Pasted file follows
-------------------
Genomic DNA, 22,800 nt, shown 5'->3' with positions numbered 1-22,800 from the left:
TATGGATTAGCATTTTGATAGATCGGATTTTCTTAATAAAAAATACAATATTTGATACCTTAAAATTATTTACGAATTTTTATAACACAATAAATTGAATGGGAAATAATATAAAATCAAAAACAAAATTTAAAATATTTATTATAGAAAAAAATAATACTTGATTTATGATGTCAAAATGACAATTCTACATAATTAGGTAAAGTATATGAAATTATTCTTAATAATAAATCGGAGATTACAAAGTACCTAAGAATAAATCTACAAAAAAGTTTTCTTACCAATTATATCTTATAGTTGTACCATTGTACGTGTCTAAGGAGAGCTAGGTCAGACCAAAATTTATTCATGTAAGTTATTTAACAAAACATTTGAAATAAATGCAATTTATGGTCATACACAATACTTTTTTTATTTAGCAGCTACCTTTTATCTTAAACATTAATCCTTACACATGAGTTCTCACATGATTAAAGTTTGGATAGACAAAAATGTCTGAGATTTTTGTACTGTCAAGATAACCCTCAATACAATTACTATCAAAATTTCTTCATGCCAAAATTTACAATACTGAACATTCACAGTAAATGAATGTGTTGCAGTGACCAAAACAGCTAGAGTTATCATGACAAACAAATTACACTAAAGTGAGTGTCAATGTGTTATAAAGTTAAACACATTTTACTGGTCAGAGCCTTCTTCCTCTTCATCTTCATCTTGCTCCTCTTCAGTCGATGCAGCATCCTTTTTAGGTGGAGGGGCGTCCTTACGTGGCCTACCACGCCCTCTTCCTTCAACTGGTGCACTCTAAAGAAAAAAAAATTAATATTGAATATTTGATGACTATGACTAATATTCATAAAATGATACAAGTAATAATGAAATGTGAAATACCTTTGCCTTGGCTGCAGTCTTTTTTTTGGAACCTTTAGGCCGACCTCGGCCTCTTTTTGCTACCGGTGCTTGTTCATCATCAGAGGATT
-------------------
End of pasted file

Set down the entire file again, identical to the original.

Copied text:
Genomic DNA, 22,800 nt, shown 5'->3' with positions numbered 1-22,800 from the left:
TATGGATTAGCATTTTGATAGATCGGATTTTCTTAATAAAAAATACAATATTTGATACCTTAAAATTATTTACGAATTTTTATAACACAATAAATTGAATGGGAAATAATATAAAATCAAAAACAAAATTTAAAATATTTATTATAGAAAAAAATAATACTTGATTTATGATGTCAAAATGACAATTCTACATAATTAGGTAAAGTATATGAAATTATTCTTAATAATAAATCGGAGATTACAAAGTACCTAAGAATAAATCTACAAAAAAGTTTTCTTACCAATTATATCTTATAGTTGTACCATTGTACGTGTCTAAGGAGAGCTAGGTCAGACCAAAATTTATTCATGTAAGTTATTTAACAAAACATTTGAAATAAATGCAATTTATGGTCATACACAATACTTTTTTTATTTAGCAGCTACCTTTTATCTTAAACATTAATCCTTACACATGAGTTCTCACATGATTAAAGTTTGGATAGACAAAAATGTCTGAGATTTTTGTACTGTCAAGATAACCCTCAATACAATTACTATCAAAATTTCTTCATGCCAAAATTTACAATACTGAACATTCACAGTAAATGAATGTGTTGCAGTGACCAAAACAGCTAGAGTTATCATGACAAACAAATTACACTAAAGTGAGTGTCAATGTGTTATAAAGTTAAACACATTTTACTGGTCAGAGCCTTCTTCCTCTTCATCTTCATCTTGCTCCTCTTCAGTCGATGCAGCATCCTTTTTAGGTGGAGGGGCGTCCTTACGTGGCCTACCACGCCCTCTTCCTTCAACTGGTGCACTCTAAAGAAAAAAAAATTAATATTGAATATTTGATGACTATGACTAATATTCATAAAATGATACAAGTAATAATGAAATGTGAAATACCTTTGCCTTGGCTGCAGTCTTTTTTTTGGAACCTTTAGGCCGACCTCGGCCTCTTTTTGCTACCGGTGCTTGTTCATCATCAGAGGATT